Memory, Measurement and the Conditioning Process of Mind.


One also needs to expand their take on memory in order to understand the scope of what we are suggesting. Memory is not simply a psychological faculty based on images, it includes the neurological connections and chemical relationships in and of the brain and body as a whole. And so as the capacity of memory increases, in all of its domains, we see the evolution of continuity as well. Continuity evolves through the conception of becoming, grounded in the fact of impermanence and the desire for non-disturbance. One must also, always keep in mind, that humanity has always been a social creature, living together, depending upon one another. So we cannot examine the self, the individual, without understanding the context of the self, the other, others, humanity as a whole, whether that whole is experienced as one other, the family, tribe, community, nation, planet, or oneself. For it is through relationship that continuity of the past evolves and a self emerges. How? Could it be through comparison? Could comparing, or measuring, one reaction against another give birth to the demand to change said reaction, turning the accumulating movement of mind upon itself? Or does the feedback received from a reaction begin to change the reaction itself? Meaning, for one thing, that conditioning is not a dead thing, the conditioned becomes part of the conditioning process, which further mutates its own state of conditioning, perpetually influencing the conditioning process. And, of course, one must introduce language, the complex system of symbols, whom, without which, continuity, identity, and self would not be possible.

So, all of this movement, the response of memory, comparison, the conditioning process, registering feedback, reacting, takes place within an ever changing landscape, that of the body and the environment. This impermanence not only exists in the natural world of body and environment but also in, and of, the world of this mind-movement, of accumulating and conditioning. Like an angry sea, the totality of what is taking place is forever in flux, with our current sense of continuity evolving as the resistance of such flux.

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Monday, December 14, 2009

Order and the Movement of the Past- Part 8.

So we are saying that the accumulating movement of mind is a universal movement, decentralized, and fueled by the relative knowledge and conditioning it is exposed to through its subject or host. In other words, it is not an independent phenomena, but rather a universal movement of mind that relates each and every particular brain with its environment in an increasingly subjective, relative, and isolating manner.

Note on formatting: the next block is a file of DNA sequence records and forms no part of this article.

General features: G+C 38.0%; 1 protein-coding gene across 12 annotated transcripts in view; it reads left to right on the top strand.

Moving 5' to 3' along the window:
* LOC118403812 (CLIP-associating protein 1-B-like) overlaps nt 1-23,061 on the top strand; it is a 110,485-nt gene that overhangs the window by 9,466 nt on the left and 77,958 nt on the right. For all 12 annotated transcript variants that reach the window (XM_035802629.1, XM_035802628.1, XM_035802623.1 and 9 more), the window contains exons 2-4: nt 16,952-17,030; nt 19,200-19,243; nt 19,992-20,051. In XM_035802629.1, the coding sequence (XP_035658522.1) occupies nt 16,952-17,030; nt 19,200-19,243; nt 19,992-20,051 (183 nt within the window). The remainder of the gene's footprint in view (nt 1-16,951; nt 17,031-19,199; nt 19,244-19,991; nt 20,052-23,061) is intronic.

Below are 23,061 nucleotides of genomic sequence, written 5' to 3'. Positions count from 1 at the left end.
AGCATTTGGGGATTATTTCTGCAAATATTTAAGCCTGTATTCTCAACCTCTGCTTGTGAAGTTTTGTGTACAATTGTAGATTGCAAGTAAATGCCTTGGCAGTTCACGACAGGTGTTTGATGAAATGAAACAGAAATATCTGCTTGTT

The brain is the seat of understanding, the home of the senses. It is do to our brain, and the manner in which it functions, that there is this world of sensation and form, inside and outside the skin. And yet, once the capacity of the brain to retain sensation and form is set, which must, to a great extent, coincide with the fundamental neuro-connections being established in the brain, there is this more or less stable environment the brain seeks an orderly relationship with. And we are also suggesting that this environment, the one established through the brain’s ability to sense color, light, form, sound, smell, and consistency through touch, is more or less universal, existing for each and every brain with only modest differences in quality.

However, with the further development of the brain one comes to define, refine, and perceive this environment in a more and more subjective manner. There is the sense that it is becoming individual, mine, unique. Yet, this too is a universal phenomena, meaning the creation of the individual, locked in a landscape of its own meaning, is a collective movement taking place in each and every brain as well. And it is, more or less, at this point that we begin to recognize what has been referred to as the accumulating movement of mind which builds upon the brain’s capacity to recognize its environment of sensation. For it is upon this ground that the movement of the past not only establishes an individual for the brain and body to identify with and protect, but establishes the environment the individual exists within, as well as, the relationship between the environment and the individual. So it would seem to be due to the nature of this movement, there being no-where and nothing it hasn’t either created, informed, set in motion or defined, that there are several absolute assumptions formed in consciousness that we must now address.

First, that there are independent, and therefore fixed, subjects and objects in consciousness; the assumption of an independent and fixed ‘self,’ as opposed to ‘other than self’. Second, that the fragmentation of consciousness, as separate functions or qualities, does not effect the functioning of consciousness as a whole. The significance of this second assumption being that the isolating of such movements as thought, feeling, perception, or knowledge from one another does not effect our experience of consciousness as a whole. And lastly, that one perceives or experiences life in an objective manner, or rather, that our capacity to perceive is true, unfiltered, actual, what we see is what there is, independent of our influence. Now clearly, these assumptions each verify the other, strengthen and enliven the other, all being aspects of the same chain of effect set in motion by the movement of the past itself. You see, one believes that they can perceive things happening out there, in the world of relationship and form, and what they are perceiving is actual, real, independently true as it is, without our influencing what we see in any way, shape, or form. We also believe this to be so when perceiving ourselves, within so to speak.